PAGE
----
How To Look At A House

McGarry and Madsen's home inspection blog for buyers of  

site-built, mobile/manufactured and modular homes

There's an old fuel oil tank underground in the yard. Is it a problem?

Thursday, October 18, 2018

If you see two pipes sticking out of the ground in the yard that look like the picture above, then an abandoned fuel oil tank lurks in the ground below. There may still be a functional fuel oil fired furnace in the Gainesville area, but we haven’t seen one in a long time; natural gas and electricity provide heat nowadays.

   The top pipe in the photo is the filler pipe, and sometimes a hinged cover flap sits on top of it, but here it has gone missing; and the bottom pipe (with the mushroom cap) is the vent. They are easy to miss, especially in an overgrown yard, and we once found the pipes the hard way--by tripping over one of them.

   The bad news about an old in-ground fuel oil tank is that it may have been abandoned while still holding oil, and the subsequent rust-through of the tank shell would allow contamination of the soil in the immediate area. Also, even an empty tank represents a risk: when it eventually rusts-through and structurally fails, the soil will collapse in around it. We recommend that you ask the seller for documentation that the tank has been properly decommissioned, or removal of the tank and testing of soil by a qualified professional service.

   Good news is that residential oil tanks are not governed by Federal or Florida  environmental protection agencies. Their statutes cover commercial tanks only. So there is no bureaucracy to deal with, unless a significant contamination is found.

   In Gainesville and Alachua County, however, the local Department of Environmental Protection’s Household Waste Collection Center offers free testing of abandoned residential fuel oil tanks to determine if they still contain any oil. Also, if oil still remains in a tank, they will remove and recycle it at no charge to the homeowner. You can call them at (352) 334-0440 for more information on the program.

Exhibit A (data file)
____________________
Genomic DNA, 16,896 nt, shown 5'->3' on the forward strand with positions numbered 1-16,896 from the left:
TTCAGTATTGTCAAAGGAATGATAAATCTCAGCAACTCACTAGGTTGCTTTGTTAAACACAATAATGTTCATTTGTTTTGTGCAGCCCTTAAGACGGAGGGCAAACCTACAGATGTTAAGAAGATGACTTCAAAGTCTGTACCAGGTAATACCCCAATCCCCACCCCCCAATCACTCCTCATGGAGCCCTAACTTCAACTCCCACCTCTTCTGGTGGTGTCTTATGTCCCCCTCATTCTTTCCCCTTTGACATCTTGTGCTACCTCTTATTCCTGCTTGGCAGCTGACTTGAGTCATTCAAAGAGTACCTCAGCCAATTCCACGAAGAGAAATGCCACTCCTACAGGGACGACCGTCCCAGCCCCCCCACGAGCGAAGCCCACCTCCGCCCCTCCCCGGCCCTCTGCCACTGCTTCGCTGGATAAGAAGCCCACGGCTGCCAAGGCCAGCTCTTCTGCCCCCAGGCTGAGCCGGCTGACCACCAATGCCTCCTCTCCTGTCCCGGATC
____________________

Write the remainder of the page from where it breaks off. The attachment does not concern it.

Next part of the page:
You must first sign a form that allows county employees to enter your property before they can provide the service. Alachua County’s homeowner program does not determine if any contamination of the soil has occurred and does not safely decommission the tank by cleaning and filling it with sand, or removing it.

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Here’s links to a collection of our blog posts about SAFETY:

• What is the best place to install carbon monoxide alarms (CO detectors) in a house? 

Does a home inspector check for lead paint?

• Why is it important to use "cabinet screws" to mount the upper cabinets in the kitchen?

• Is the door between an attached garage and the house required to have a closer (self-closing device)?

• Can the smoke sensors in a home security/fire alarm system replace the smoke alarms required by the building code?

• Should I get a lightning rod system to protect my house? 

• What are the "Aging In Place" features to look for when buying a retirement home?

• What is aging in place? 

• How do I safely remove a dead rodent (rat, mouse or squirrel) from the attic?

• Does pushing the test button on a smoke alarm test the smoke sensor device inside? 

• What is the minimum height of a ceiling fan above the floor?

• Should a smoke alarm be installed in the kitchen? 

• Why is a double cylinder deadbolt lock on an exterior door a safety hazard?

• Why are rubber washing machine hoses a safety risk?

• What can I do to avoid kitchen accidents and injuries?

• Where are smoke alarms required to be located? 

• Are carbon monoxide alarms required to be installed in homes in Florida?

• Are old vinyl tile floors dangerous?  

• How can I use safety checks to limit my tenant liability for a rental house?

• Do you inspect for trip hazards around the home? 

• When should I replace my smoke alarms?

• Why is an anti-tip device now required behind the range? 

• What are the hazards to avoid when going into an attic? 

What are the warning signs of a dangerous deck?

    Visit our MOLD, LEAD AND OTHER CONTAMINANTS and SAFETY pages for other related blog posts on this subject, or go to the INDEX for a complete listing of all our articles.  

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